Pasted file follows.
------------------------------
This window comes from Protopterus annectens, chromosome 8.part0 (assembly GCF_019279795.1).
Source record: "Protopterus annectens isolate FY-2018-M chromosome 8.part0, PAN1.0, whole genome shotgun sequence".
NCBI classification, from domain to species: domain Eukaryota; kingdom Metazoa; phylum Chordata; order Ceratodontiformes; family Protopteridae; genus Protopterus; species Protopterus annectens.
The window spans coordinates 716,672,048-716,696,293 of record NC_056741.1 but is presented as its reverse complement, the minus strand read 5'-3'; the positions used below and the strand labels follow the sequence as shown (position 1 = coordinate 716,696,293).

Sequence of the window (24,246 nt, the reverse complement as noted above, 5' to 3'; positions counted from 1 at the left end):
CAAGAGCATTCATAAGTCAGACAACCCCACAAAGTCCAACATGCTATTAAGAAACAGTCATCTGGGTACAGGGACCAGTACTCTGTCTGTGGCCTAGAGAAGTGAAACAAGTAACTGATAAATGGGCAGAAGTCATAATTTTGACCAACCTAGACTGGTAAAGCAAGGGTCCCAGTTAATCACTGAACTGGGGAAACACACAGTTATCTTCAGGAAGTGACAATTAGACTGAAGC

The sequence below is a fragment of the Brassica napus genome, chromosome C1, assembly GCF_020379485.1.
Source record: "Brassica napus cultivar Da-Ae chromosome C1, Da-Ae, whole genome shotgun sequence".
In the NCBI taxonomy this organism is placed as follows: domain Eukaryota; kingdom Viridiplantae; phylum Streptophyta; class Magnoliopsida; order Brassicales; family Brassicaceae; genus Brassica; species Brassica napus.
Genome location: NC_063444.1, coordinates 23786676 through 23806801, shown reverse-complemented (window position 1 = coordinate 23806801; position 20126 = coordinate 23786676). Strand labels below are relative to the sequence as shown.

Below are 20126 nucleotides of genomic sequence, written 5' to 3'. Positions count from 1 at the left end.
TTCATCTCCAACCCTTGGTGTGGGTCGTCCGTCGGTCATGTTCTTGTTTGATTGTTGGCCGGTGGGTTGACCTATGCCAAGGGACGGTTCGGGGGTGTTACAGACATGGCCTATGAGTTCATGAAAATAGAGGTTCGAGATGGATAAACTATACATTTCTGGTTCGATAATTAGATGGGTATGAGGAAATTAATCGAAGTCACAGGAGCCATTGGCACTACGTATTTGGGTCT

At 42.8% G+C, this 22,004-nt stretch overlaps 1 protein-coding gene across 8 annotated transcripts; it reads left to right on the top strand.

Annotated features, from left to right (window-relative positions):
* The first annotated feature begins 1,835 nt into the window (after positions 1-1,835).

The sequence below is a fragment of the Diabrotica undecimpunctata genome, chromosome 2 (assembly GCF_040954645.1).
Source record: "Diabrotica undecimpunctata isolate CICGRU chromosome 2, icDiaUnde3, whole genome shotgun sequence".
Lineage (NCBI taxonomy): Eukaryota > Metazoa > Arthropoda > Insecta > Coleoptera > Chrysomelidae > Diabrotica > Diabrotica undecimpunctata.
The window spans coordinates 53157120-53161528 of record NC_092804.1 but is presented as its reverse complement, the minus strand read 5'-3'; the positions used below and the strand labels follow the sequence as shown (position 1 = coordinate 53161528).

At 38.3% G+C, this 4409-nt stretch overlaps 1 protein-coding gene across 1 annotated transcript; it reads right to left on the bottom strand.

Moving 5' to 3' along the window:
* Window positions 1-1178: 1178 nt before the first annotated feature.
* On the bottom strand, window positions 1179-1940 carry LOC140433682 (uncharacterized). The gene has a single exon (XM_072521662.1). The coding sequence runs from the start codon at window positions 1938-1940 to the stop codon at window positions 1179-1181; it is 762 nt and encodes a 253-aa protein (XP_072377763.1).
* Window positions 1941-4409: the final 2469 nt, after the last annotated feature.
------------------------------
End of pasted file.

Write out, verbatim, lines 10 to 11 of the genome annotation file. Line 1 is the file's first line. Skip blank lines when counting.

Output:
Genome location: NC_063444.1, coordinates 23786676 through 23806801, shown reverse-complemented (window position 1 = coordinate 23806801; position 20126 = coordinate 23786676). Strand labels below are relative to the sequence as shown.

Below are 20126 nucleotides of genomic sequence, written 5' to 3'. Positions count from 1 at the left end.